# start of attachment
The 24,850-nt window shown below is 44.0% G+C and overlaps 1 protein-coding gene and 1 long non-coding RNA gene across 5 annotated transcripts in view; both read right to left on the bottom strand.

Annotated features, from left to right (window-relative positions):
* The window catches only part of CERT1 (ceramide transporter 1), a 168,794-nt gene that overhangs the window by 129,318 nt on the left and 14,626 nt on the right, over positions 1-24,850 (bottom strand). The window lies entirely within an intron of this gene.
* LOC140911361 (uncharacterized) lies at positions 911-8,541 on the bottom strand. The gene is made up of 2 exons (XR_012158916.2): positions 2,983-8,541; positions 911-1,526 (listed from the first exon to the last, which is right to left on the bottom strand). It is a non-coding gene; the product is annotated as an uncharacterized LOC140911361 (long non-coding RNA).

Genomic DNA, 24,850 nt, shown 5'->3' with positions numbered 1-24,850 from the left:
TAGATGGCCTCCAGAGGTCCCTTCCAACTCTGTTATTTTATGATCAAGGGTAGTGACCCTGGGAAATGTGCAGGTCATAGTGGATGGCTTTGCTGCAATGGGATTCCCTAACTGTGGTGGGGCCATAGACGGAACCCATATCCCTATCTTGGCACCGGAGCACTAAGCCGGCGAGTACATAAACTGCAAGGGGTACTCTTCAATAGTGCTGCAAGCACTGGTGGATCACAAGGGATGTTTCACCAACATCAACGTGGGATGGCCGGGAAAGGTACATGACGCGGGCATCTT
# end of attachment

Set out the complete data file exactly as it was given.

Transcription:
The 24,850-nt window shown below is 44.0% G+C and overlaps 1 protein-coding gene and 1 long non-coding RNA gene across 5 annotated transcripts in view; both read right to left on the bottom strand.

Annotated features, from left to right (window-relative positions):
* The window catches only part of CERT1 (ceramide transporter 1), a 168,794-nt gene that overhangs the window by 129,318 nt on the left and 14,626 nt on the right, over positions 1-24,850 (bottom strand). The window lies entirely within an intron of this gene.
* LOC140911361 (uncharacterized) lies at positions 911-8,541 on the bottom strand. The gene is made up of 2 exons (XR_012158916.2): positions 2,983-8,541; positions 911-1,526 (listed from the first exon to the last, which is right to left on the bottom strand). It is a non-coding gene; the product is annotated as an uncharacterized LOC140911361 (long non-coding RNA).

Genomic DNA, 24,850 nt, shown 5'->3' with positions numbered 1-24,850 from the left:
TAGATGGCCTCCAGAGGTCCCTTCCAACTCTGTTATTTTATGATCAAGGGTAGTGACCCTGGGAAATGTGCAGGTCATAGTGGATGGCTTTGCTGCAATGGGATTCCCTAACTGTGGTGGGGCCATAGACGGAACCCATATCCCTATCTTGGCACCGGAGCACTAAGCCGGCGAGTACATAAACTGCAAGGGGTACTCTTCAATAGTGCTGCAAGCACTGGTGGATCACAAGGGATGTTTCACCAACATCAACGTGGGATGGCCGGGAAAGGTACATGACGCGGGCATCTT